Extract with kind permission of Derbyshire Life and Countryside (January 1986) article by Roy Christian

When that noble patron of the arts, Sir George Beaumont war entertaining his friend Sir Walter Scott at Coleorton Hall in the summer of 1819 he took his guest to visit Smisby, which was then - and still is today - what a 19th century guide-book writer described as a tolerably fair specimen of an old-fashioned English hamlet'

They climbed a watch-tower belonging to Smisby Manor House and looked south- ward across a level plateau to the splendid keep of Ashby Castle, two miles away Much nearer to them, mainly in Smisby parish and in Derbyshire - for county and parish share a common boundary at that point they noted a field which Sir George pointed out as the traditional scene of tournaments in medieval times

Sir Walter made a mental note of the scene, and at Abbotsford later that year he dictated to an amanuensis (for he was too ill to hold a pen): 'On the verge of a wood, which approached within a mile of the town of Ashby, was an extensive meadow, of the finest and most beautiful green turf ... the ground ... sloped gradually down on all sides to a level bottom.'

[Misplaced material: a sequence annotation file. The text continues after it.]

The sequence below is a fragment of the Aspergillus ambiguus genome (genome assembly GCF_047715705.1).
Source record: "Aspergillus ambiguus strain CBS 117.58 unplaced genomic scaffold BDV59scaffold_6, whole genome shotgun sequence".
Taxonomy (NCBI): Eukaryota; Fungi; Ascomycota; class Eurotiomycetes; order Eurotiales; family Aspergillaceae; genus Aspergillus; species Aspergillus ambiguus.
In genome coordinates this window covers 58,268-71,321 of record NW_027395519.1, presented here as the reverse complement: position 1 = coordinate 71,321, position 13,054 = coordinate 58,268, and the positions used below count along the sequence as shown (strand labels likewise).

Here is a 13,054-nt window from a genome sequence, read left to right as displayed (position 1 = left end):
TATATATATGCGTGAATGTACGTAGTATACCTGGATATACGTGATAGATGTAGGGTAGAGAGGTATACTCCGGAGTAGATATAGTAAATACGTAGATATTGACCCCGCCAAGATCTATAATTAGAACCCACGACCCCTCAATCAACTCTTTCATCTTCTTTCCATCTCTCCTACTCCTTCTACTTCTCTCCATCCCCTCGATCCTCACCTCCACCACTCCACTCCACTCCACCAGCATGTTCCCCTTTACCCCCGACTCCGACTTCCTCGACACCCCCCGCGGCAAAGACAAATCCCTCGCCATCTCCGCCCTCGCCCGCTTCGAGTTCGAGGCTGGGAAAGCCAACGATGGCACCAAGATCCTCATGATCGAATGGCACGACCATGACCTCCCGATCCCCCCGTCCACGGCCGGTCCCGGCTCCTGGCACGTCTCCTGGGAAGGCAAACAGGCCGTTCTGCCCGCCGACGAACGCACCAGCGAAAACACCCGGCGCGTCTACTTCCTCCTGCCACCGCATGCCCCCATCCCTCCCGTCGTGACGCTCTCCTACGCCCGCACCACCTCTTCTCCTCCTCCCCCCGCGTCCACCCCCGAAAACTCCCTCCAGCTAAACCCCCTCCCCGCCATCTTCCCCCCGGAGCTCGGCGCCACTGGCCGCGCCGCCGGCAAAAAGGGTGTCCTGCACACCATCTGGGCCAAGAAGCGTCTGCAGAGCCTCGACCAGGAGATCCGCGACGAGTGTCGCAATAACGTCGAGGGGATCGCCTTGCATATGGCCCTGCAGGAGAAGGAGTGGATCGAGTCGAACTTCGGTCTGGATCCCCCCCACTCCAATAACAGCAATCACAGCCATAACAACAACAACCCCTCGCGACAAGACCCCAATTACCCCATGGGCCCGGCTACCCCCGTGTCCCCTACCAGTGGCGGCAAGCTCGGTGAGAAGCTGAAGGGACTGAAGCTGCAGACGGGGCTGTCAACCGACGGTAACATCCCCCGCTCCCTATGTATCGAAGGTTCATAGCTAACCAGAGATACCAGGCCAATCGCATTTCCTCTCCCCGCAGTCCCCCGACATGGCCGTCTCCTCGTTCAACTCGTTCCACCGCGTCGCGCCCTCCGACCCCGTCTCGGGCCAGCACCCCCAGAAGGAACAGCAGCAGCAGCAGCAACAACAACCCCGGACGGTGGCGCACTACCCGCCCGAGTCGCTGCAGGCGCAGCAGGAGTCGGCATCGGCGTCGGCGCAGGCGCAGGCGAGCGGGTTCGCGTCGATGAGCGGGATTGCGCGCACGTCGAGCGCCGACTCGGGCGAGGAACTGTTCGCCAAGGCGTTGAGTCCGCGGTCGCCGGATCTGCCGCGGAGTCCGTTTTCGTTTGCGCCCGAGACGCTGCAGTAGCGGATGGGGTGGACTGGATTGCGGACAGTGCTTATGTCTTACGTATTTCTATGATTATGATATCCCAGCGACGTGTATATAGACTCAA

You will find it in chapter seven of Ivanhoe which appeared late in 1819, though it seems to have been much later in the century that Ashby began to make use of its Ivanhoe connection. The watch tower has gone now.

On its site is a house called 'The poplars', (formerly) the home of Miss Marion Bailey, a retired head teacher, and her mother.

The tournament field, to which the Ordnance Survey gives the stamp of authority by indicating its position on their maps in the italic script used for non- Roman sites of antiquity, is just as Scott saw It.


Find out more about Scott and the book, Ivanhoe